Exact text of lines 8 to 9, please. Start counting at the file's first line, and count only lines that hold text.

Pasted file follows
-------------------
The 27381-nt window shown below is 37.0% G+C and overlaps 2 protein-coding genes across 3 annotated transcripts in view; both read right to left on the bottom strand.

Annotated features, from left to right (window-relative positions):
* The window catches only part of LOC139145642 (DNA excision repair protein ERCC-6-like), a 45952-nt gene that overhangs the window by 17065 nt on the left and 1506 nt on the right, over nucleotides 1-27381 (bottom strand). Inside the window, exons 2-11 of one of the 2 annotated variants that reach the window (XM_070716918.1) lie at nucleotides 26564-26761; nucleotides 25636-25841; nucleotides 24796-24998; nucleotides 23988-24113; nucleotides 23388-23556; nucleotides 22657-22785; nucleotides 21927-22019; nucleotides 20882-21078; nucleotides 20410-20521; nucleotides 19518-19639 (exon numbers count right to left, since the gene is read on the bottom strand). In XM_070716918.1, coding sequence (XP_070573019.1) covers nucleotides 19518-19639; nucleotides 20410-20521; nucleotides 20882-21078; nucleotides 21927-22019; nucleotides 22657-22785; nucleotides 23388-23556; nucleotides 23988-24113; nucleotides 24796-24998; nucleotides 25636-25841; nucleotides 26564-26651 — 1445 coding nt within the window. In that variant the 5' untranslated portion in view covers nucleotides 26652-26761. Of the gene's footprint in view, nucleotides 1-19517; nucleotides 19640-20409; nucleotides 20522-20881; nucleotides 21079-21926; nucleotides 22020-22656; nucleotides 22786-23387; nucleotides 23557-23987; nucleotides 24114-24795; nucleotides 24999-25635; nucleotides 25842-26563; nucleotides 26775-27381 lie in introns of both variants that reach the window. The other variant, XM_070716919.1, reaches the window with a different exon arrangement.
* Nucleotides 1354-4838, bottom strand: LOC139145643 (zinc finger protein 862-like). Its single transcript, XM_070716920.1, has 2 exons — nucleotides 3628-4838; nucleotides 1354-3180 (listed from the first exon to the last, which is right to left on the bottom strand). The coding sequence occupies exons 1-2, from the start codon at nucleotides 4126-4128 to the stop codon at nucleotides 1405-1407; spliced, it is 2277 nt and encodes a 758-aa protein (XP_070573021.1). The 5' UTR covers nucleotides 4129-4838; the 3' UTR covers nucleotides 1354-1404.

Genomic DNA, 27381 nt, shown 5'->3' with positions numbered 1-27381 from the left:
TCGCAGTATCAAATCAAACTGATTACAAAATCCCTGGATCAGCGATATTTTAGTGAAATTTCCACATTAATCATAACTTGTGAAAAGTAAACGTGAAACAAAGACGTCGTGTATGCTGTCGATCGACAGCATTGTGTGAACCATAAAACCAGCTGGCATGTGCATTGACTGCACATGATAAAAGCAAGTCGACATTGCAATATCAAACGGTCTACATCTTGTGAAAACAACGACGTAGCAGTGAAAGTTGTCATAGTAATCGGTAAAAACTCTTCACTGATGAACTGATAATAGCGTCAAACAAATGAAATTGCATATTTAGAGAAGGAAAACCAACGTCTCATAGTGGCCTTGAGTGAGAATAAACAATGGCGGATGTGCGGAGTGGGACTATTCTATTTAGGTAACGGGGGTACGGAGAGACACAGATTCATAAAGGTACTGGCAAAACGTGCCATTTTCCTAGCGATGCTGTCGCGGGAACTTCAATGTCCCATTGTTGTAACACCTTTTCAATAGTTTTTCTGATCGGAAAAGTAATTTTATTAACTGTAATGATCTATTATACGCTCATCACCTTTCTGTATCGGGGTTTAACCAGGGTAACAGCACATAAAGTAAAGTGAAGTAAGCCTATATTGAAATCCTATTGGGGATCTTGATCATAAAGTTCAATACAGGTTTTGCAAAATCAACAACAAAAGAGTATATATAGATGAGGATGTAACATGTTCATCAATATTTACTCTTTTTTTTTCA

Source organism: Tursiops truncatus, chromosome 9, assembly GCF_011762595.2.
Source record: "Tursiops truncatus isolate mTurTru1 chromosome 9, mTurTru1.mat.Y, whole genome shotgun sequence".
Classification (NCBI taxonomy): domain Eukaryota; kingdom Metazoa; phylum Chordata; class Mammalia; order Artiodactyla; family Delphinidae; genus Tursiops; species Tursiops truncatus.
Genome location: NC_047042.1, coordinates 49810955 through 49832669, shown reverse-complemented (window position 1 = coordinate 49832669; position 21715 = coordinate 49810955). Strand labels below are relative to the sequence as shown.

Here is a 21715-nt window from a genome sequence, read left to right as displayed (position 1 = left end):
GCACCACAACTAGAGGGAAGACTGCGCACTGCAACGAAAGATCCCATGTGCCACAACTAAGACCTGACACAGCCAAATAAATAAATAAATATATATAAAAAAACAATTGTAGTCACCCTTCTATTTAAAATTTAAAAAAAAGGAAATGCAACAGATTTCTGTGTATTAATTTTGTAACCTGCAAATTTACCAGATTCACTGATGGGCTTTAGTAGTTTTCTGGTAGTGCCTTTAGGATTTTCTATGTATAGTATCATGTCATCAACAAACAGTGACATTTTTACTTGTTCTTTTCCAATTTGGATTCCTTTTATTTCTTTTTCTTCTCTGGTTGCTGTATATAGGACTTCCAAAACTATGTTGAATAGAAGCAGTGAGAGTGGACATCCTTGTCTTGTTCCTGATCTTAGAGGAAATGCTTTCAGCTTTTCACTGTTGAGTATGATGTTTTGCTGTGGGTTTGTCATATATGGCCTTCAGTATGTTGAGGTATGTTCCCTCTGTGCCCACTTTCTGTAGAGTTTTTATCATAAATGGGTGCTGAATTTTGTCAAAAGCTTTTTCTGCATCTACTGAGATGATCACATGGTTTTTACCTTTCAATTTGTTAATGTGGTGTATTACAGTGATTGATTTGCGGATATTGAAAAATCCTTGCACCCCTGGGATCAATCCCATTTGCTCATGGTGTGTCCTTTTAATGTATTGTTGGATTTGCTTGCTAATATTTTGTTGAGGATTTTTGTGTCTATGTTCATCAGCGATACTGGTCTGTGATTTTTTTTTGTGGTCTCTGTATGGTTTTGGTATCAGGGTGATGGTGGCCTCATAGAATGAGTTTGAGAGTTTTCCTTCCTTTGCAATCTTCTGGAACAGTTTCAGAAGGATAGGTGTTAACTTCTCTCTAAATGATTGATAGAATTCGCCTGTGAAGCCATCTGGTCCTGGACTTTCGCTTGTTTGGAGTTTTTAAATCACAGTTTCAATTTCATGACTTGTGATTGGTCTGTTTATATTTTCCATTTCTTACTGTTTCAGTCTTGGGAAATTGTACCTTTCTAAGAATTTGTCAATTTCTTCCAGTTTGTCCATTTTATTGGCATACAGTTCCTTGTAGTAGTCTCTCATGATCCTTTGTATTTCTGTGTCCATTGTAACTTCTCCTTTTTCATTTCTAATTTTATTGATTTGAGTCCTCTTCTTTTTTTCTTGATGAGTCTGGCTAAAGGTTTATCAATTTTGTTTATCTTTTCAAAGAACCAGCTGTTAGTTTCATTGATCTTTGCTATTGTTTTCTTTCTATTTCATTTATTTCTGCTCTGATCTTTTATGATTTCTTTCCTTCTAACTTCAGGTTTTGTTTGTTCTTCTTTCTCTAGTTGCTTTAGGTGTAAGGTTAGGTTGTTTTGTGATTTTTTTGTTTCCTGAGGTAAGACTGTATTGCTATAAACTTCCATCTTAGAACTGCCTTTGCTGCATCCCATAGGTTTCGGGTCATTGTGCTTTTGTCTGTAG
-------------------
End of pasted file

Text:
Source record: "Tursiops truncatus isolate mTurTru1 chromosome 9, mTurTru1.mat.Y, whole genome shotgun sequence".
Classification (NCBI taxonomy): domain Eukaryota; kingdom Metazoa; phylum Chordata; class Mammalia; order Artiodactyla; family Delphinidae; genus Tursiops; species Tursiops truncatus.